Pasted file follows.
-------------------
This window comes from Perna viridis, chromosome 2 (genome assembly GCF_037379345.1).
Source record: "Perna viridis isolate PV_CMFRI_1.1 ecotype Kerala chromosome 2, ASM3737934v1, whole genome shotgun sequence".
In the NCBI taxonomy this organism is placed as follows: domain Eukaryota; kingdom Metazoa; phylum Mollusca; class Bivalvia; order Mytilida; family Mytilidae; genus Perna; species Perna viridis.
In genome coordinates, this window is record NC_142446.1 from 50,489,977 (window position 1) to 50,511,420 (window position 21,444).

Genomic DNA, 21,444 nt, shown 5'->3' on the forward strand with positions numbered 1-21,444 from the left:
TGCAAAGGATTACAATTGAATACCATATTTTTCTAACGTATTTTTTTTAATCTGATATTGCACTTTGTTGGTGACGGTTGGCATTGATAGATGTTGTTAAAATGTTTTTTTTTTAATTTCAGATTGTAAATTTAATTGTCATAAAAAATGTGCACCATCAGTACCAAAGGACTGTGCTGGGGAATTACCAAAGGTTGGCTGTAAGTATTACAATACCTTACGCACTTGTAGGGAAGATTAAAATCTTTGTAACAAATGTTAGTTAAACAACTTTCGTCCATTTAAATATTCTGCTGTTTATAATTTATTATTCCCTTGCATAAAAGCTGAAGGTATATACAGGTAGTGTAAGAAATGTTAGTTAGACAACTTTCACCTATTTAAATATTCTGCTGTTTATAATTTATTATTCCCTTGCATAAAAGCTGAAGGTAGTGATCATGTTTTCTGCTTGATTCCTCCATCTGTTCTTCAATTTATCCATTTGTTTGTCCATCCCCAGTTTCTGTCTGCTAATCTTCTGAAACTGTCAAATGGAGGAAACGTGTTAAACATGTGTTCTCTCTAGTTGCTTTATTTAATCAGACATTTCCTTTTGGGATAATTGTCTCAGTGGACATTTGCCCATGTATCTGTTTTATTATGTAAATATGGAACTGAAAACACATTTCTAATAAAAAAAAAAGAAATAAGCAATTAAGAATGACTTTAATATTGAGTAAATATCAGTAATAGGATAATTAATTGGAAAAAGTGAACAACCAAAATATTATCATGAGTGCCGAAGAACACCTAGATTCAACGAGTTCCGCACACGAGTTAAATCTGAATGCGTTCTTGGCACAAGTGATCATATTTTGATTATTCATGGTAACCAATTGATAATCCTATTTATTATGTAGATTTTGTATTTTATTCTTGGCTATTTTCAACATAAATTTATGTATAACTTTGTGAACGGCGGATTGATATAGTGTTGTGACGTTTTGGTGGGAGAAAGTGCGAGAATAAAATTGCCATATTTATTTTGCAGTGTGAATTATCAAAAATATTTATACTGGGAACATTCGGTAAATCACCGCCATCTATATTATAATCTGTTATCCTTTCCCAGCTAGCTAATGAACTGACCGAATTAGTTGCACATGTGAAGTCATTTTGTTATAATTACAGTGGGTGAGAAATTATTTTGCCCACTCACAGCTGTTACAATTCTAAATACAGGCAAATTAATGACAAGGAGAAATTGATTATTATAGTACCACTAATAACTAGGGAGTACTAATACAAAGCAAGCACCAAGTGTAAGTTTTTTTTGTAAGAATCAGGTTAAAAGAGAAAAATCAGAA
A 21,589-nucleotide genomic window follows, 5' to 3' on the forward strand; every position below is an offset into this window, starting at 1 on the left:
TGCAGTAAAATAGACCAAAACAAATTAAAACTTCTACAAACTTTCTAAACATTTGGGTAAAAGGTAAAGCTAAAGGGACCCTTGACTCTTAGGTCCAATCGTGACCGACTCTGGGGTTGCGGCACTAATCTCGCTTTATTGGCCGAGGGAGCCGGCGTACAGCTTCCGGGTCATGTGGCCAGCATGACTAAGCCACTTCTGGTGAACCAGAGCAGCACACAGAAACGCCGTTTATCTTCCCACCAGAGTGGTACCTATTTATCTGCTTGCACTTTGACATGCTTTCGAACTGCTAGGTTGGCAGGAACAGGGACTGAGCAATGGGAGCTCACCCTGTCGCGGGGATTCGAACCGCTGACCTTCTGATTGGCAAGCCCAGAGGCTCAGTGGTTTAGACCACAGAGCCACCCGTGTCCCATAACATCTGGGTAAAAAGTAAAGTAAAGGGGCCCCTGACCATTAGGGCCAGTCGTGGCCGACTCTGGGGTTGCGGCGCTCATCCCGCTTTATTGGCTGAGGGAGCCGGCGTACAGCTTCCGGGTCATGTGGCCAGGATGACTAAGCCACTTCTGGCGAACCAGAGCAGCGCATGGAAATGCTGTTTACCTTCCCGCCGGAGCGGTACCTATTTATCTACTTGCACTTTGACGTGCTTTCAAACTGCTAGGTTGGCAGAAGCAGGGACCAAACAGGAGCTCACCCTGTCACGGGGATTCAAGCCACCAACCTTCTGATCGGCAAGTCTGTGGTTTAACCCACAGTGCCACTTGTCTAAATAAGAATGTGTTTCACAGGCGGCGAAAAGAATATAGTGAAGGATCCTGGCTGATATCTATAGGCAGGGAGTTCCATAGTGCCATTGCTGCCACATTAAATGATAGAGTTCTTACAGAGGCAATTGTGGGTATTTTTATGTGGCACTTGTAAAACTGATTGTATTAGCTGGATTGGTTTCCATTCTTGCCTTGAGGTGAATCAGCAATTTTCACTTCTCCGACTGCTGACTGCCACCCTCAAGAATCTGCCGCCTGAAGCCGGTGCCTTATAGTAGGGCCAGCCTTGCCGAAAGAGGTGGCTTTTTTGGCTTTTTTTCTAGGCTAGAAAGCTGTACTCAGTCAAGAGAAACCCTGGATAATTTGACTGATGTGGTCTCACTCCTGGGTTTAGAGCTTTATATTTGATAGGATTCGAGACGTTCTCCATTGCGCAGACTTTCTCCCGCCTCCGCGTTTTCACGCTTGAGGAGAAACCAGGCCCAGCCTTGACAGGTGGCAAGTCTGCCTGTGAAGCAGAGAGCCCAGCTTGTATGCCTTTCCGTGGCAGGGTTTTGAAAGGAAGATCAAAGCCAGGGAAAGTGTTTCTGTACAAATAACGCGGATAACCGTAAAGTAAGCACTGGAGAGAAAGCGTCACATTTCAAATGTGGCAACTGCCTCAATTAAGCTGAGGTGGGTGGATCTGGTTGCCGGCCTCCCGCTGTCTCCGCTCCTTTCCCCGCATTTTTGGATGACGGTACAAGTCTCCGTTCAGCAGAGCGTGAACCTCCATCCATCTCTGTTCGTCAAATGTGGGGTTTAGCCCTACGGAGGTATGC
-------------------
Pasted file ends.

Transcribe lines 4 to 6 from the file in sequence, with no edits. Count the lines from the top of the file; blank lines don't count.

In genome coordinates, this window is record NC_142446.1 from 50,489,977 (window position 1) to 50,511,420 (window position 21,444).

Genomic DNA, 21,444 nt, shown 5'->3' on the forward strand with positions numbered 1-21,444 from the left:
TGCAAAGGATTACAATTGAATACCATATTTTTCTAACGTATTTTTTTTAATCTGATATTGCACTTTGTTGGTGACGGTTGGCATTGATAGATGTTGTTAAAATGTTTTTTTTTTAATTTCAGATTGTAAATTTAATTGTCATAAAAAATGTGCACCATCAGTACCAAAGGACTGTGCTGGGGAATTACCAAAGGTTGGCTGTAAGTATTACAATACCTTACGCACTTGTAGGGAAGATTAAAATCTTTGTAACAAATGTTAGTTAAACAACTTTCGTCCATTTAAATATTCTGCTGTTTATAATTTATTATTCCCTTGCATAAAAGCTGAAGGTATATACAGGTAGTGTAAGAAATGTTAGTTAGACAACTTTCACCTATTTAAATATTCTGCTGTTTATAATTTATTATTCCCTTGCATAAAAGCTGAAGGTAGTGATCATGTTTTCTGCTTGATTCCTCCATCTGTTCTTCAATTTATCCATTTGTTTGTCCATCCCCAGTTTCTGTCTGCTAATCTTCTGAAACTGTCAAATGGAGGAAACGTGTTAAACATGTGTTCTCTCTAGTTGCTTTATTTAATCAGACATTTCCTTTTGGGATAATTGTCTCAGTGGACATTTGCCCATGTATCTGTTTTATTATGTAAATATGGAACTGAAAACACATTTCTAATAAAAAAAAAAGAAATAAGCAATTAAGAATGACTTTAATATTGAGTAAATATCAGTAATAGGATAATTAATTGGAAAAAGTGAACAACCAAAATATTATCATGAGTGCCGAAGAACACCTAGATTCAACGAGTTCCGCACACGAGTTAAATCTGAATGCGTTCTTGGCACAAGTGATCATATTTTGATTATTCATGGTAACCAATTGATAATCCTATTTATTATGTAGATTTTGTATTTTATTCTTGGCTATTTTCAACATAAATTTATGTATAACTTTGTGAACGGCGGATTGATATAGTGTTGTGACGTTTTGGTGGGAGAAAGTGCGAGAATAAAATTGCCATATTTATTTTGCAGTGTGAATTATCAAAAATATTTATACTGGGAACATTCGGTAAATCACCGCCATCTATATTATAATCTGTTATCCTTTCCCAGCTAGCTAATGAACTGACCGAATTAGTTGCACATGTGAAGTCATTTTGTTATAATTACAGTGGGTGAGAAATTATTTTGCCCACTCACAGCTGTTACAATTCTAAATACAGGCAAATTAATGACAAGGAGAAATTGATTATTATAGTACCACTAATAACTAGGGAGTACTAATACAAAGCAAGCACCAAGTGTAAGTTTTTTTTGTAAGAATCAGGTTAAAAGAGAAAAATCAGAA